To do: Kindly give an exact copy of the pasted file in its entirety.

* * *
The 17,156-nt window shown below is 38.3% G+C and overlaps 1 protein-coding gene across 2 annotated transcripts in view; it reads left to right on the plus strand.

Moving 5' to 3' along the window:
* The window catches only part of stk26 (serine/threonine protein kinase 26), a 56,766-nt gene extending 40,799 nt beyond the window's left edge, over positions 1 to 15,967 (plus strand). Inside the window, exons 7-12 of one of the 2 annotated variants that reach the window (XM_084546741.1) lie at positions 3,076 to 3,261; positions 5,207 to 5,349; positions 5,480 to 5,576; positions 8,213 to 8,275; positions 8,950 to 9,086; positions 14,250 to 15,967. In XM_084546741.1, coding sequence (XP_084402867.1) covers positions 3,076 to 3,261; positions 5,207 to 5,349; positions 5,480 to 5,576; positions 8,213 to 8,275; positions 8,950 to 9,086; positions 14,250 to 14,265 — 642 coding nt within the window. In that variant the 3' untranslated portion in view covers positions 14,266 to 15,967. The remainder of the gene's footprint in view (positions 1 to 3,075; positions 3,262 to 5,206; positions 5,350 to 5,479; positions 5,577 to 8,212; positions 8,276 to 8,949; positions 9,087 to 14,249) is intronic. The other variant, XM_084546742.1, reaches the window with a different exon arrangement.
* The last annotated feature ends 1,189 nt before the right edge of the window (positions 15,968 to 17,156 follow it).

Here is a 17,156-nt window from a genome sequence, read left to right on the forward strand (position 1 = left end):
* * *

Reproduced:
The 17,156-nt window shown below is 38.3% G+C and overlaps 1 protein-coding gene across 2 annotated transcripts in view; it reads left to right on the plus strand.

Moving 5' to 3' along the window:
* The window catches only part of stk26 (serine/threonine protein kinase 26), a 56,766-nt gene extending 40,799 nt beyond the window's left edge, over positions 1 to 15,967 (plus strand). Inside the window, exons 7-12 of one of the 2 annotated variants that reach the window (XM_084546741.1) lie at positions 3,076 to 3,261; positions 5,207 to 5,349; positions 5,480 to 5,576; positions 8,213 to 8,275; positions 8,950 to 9,086; positions 14,250 to 15,967. In XM_084546741.1, coding sequence (XP_084402867.1) covers positions 3,076 to 3,261; positions 5,207 to 5,349; positions 5,480 to 5,576; positions 8,213 to 8,275; positions 8,950 to 9,086; positions 14,250 to 14,265 — 642 coding nt within the window. In that variant the 3' untranslated portion in view covers positions 14,266 to 15,967. The remainder of the gene's footprint in view (positions 1 to 3,075; positions 3,262 to 5,206; positions 5,350 to 5,479; positions 5,577 to 8,212; positions 8,276 to 8,949; positions 9,087 to 14,249) is intronic. The other variant, XM_084546742.1, reaches the window with a different exon arrangement.
* The last annotated feature ends 1,189 nt before the right edge of the window (positions 15,968 to 17,156 follow it).

Here is a 17,156-nt window from a genome sequence, read left to right on the forward strand (position 1 = left end):